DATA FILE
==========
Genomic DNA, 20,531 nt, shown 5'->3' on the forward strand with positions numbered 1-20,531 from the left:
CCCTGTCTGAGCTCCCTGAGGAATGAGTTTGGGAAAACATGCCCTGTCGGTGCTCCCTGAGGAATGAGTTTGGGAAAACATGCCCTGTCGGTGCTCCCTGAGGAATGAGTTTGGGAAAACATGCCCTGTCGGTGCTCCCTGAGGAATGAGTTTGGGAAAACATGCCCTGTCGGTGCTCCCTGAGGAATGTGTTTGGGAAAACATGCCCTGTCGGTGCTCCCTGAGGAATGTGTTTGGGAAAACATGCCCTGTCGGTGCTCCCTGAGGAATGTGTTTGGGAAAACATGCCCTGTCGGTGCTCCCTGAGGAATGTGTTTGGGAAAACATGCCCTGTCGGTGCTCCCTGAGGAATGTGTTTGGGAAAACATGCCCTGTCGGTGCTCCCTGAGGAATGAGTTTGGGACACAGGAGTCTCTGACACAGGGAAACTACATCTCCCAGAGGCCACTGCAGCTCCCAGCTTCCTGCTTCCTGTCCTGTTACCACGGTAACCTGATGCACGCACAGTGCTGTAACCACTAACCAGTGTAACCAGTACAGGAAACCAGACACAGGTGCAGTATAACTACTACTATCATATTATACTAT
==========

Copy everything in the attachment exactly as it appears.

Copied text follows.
Genomic DNA, 20,531 nt, shown 5'->3' on the forward strand with positions numbered 1-20,531 from the left:
CCCTGTCTGAGCTCCCTGAGGAATGAGTTTGGGAAAACATGCCCTGTCGGTGCTCCCTGAGGAATGAGTTTGGGAAAACATGCCCTGTCGGTGCTCCCTGAGGAATGAGTTTGGGAAAACATGCCCTGTCGGTGCTCCCTGAGGAATGAGTTTGGGAAAACATGCCCTGTCGGTGCTCCCTGAGGAATGTGTTTGGGAAAACATGCCCTGTCGGTGCTCCCTGAGGAATGTGTTTGGGAAAACATGCCCTGTCGGTGCTCCCTGAGGAATGTGTTTGGGAAAACATGCCCTGTCGGTGCTCCCTGAGGAATGTGTTTGGGAAAACATGCCCTGTCGGTGCTCCCTGAGGAATGTGTTTGGGAAAACATGCCCTGTCGGTGCTCCCTGAGGAATGAGTTTGGGACACAGGAGTCTCTGACACAGGGAAACTACATCTCCCAGAGGCCACTGCAGCTCCCAGCTTCCTGCTTCCTGTCCTGTTACCACGGTAACCTGATGCACGCACAGTGCTGTAACCACTAACCAGTGTAACCAGTACAGGAAACCAGACACAGGTGCAGTATAACTACTACTATCATATTATACTAT